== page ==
New Thing, aka KES, 12
Oh, McFarquhar, get a grip. Somebody lets their dog wander around loose. They’re not supposed to, but it’s the sort of thing that happens in the boonies. Get used to it. You live in the boonies now.
Maybe it’s a stray. Maybe it’s lost and lonely . . .
Maybe they put something in the Golden Tippy Whatsit. I decided the Friendly Campfire was a good place for me after all. I could go to bed early and read something, something comforting, the way I’d done when I was a kid, when the funny shadow flapping across my window wasn’t Mrs Whortleberry’s laundry, strung illegally from the fire escape, but a nightgaunt looking for a tender young victim. My Diana Wynne Jones books, many times proved nightgaunt repellers, were near the top of that carton . . . supposing I could find the right carton.
I looked over my shoulder kind of a lot as I walked slowly back to the main road and (successfully) turned in the right direction for the Friendly Campfire. The sound of my All Stars slapping the pavement was eerily loud (also I have big feet). The sky was so clear that in spite of the (feeble) streetlights you could see the great smudge of the Milky Way. That was pretty cool. Maybe I’d like living in the boonies and having the Milky Way for a neighbor. Maybe a great-great-aunt I’d never heard of would die and leave me a gazillion dollars and I could move back to my city.
I stared at the back of the van for a minute. There was no way I was going to find the right carton in the dark, and if I took too much stuff out I might not get it all back in again. I climbed the steps to cabin seven and said goodnight to my rose-bush. I turned around and looked back down the street I’d just come down. . . .
And there was the low—no, wait a minute, not so low—four-legged black shadow, not trotting, but standing still. Standing still as if looking in this direction, near the entrance to the motel’s parking lot. There might have been a raised tail. There might have been pricked ears. There might have been the glitter of eyes.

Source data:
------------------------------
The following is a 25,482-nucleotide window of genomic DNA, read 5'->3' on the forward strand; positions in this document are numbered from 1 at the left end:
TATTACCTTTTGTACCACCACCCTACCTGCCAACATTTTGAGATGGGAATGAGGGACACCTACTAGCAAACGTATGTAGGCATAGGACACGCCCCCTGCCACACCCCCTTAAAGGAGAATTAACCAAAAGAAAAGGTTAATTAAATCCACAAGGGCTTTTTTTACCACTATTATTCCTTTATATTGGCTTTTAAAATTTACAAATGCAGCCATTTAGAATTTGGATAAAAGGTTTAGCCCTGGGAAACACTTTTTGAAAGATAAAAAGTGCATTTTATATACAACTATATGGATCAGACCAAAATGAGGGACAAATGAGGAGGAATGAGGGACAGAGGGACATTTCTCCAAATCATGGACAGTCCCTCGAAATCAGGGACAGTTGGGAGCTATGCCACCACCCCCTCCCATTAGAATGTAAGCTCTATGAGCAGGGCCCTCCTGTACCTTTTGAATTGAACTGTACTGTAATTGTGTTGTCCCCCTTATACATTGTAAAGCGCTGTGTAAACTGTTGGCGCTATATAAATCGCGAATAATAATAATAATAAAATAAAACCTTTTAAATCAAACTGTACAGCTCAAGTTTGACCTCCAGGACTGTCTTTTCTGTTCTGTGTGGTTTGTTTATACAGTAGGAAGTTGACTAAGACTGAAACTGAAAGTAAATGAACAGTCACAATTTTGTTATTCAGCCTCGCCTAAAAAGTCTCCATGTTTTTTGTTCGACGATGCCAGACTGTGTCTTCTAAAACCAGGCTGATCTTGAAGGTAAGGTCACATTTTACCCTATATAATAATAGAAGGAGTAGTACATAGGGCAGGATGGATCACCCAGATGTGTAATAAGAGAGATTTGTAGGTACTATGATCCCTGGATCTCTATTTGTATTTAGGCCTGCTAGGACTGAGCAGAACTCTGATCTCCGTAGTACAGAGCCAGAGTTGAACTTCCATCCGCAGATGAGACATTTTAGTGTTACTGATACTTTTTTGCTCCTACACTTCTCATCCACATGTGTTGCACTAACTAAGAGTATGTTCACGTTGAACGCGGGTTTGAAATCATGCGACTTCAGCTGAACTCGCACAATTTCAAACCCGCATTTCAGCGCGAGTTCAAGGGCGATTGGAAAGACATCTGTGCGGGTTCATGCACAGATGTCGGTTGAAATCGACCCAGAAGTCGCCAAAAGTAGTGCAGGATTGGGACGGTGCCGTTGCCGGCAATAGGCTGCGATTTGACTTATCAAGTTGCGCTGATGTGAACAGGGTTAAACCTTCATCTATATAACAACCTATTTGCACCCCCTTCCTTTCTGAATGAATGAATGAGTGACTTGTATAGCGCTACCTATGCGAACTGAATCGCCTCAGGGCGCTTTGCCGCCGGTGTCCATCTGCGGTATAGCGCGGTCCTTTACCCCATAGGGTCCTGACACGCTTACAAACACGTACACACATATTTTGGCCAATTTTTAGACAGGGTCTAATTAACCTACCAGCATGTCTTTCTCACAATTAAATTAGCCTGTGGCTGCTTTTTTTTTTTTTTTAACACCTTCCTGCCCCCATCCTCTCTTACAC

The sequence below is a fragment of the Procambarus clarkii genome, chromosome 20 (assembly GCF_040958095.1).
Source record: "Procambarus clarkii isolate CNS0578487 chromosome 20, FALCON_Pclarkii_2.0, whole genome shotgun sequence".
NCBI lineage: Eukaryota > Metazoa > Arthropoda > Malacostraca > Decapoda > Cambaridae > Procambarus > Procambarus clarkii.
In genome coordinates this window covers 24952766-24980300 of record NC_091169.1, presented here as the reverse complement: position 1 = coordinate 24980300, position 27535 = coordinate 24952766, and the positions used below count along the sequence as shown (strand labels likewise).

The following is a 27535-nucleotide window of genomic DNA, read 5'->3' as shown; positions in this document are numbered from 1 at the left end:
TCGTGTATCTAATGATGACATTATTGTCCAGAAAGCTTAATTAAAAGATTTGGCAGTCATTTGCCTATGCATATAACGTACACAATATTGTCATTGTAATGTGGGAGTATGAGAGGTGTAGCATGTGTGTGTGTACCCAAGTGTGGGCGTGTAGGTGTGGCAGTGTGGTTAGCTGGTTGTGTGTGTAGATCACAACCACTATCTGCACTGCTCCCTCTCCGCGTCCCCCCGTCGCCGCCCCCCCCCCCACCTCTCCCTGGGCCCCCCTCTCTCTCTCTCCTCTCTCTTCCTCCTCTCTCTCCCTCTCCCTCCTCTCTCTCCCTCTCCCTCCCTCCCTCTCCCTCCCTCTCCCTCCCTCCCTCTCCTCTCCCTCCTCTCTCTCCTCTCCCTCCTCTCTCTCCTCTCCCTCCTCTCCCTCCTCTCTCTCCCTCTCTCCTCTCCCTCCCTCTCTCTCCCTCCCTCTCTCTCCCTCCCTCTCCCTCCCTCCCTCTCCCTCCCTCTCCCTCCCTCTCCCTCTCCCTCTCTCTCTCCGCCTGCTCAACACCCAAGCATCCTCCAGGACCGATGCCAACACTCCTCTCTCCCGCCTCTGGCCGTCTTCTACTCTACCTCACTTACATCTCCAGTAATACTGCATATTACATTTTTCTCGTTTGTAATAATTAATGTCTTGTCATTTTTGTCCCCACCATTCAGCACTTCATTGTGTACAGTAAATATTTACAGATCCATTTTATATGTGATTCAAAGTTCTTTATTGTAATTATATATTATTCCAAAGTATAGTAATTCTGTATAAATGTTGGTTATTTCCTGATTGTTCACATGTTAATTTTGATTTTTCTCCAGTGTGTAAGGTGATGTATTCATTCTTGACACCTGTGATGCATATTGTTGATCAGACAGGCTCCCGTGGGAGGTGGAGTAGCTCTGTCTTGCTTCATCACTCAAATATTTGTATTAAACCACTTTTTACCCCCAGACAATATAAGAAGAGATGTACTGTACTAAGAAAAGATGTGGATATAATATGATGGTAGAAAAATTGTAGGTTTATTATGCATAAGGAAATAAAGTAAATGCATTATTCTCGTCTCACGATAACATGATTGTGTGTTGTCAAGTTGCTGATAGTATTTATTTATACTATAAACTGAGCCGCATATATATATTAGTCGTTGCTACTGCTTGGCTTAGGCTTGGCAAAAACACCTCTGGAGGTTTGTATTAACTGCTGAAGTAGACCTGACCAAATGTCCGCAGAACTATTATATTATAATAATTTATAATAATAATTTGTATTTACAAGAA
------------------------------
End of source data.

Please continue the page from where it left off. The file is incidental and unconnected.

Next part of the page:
I might have been losing my mind.
I let myself somewhat hastily into cabin seven and turned the radio on to drown out the trees and the crickets and the pitter-patter of trotting shadow feet. After an ill-spent youth listening to Led Zep and Nine Inch Nails I’d morphed embarrassingly into a classical nut. On Gelasio’s money we’d had a season subscription to the Metropolitan Opera. On the Friendly Campfire’s radio I could get exactly two stations: the one that played Shrieking Monster Guitar Death and the one that played Turgid Gelatinous Maudlin Swoon. I almost preferred the crickets.
I looked at the silent television and shuddered. I hadn’t watched naked, unfiltered TV in years. I had learned to wait for the boxed DVD set—and watched it on my laptop.
In desperation I ran a bath. The Friendly Campfire went up in my estimation for the scalding hotness of its hot water, and the sound of the water drowned out all other sounds for several minutes. I got in with a lot of superfluous splashing plus all eight verses of Early One Morning (I sing: sue me) and then . . . fell asleep. Being boiled alive tends to give you vivid dreams. I was apparently still worrying about Flowerhair’s skirmish with the attack mushrooms, because an origin story of her opponents assembled itself:
In Ancient Times, there ruled a Demon Wizard Overlord so thoroughly evil that very atoms of his body were evil. (Wait, said the Supreme Editor, who exists to make my life that of never-ending clash and combat, are there atoms in a fantasy? Depends on your fantasy, the Hack Writer replied. Shut up.) In an Epic Battle, he was vanquished by the Twelve Heroes. They divided him up (note: eww) and journeyed to the most distant Twelve Corners of the Earth (twelve-book deal!) to bury the pieces and purify the ground with their own mortal blood. Except one guy who fell off his horse and hit his head on a rock on the way to his Corner deep in the Deep Forest. His sister took up his sword and completed the task but wasn’t privy to the purifying the ground bit and wasn’t a Hero in any case. Unknowingly she carries evil atoms away from the site on her hands. And on the sword.
Generations pass, a giant tree has grown up at the site, drawing the evil atoms (Supreme Editor clears her throat. Hack Writer says hastily: Particles. How about particles?) up from the ground. It eventually dies and from the rotting log grow . . . *
I woke up. The water was cooling. I can use that, I thought. The sister has done the world a favor, although there will be a lot of whining when the news of the atoms/particles gets out, because being protected by a bunch of self-sacrificing Heroes is bad for your character. And so the sister will found a School of Heroines, who are much more practical than Heroes, to deal with the new threat. . . .
* * *
* With thanks to Blogmom for the attack mushroom creation story. —ed.
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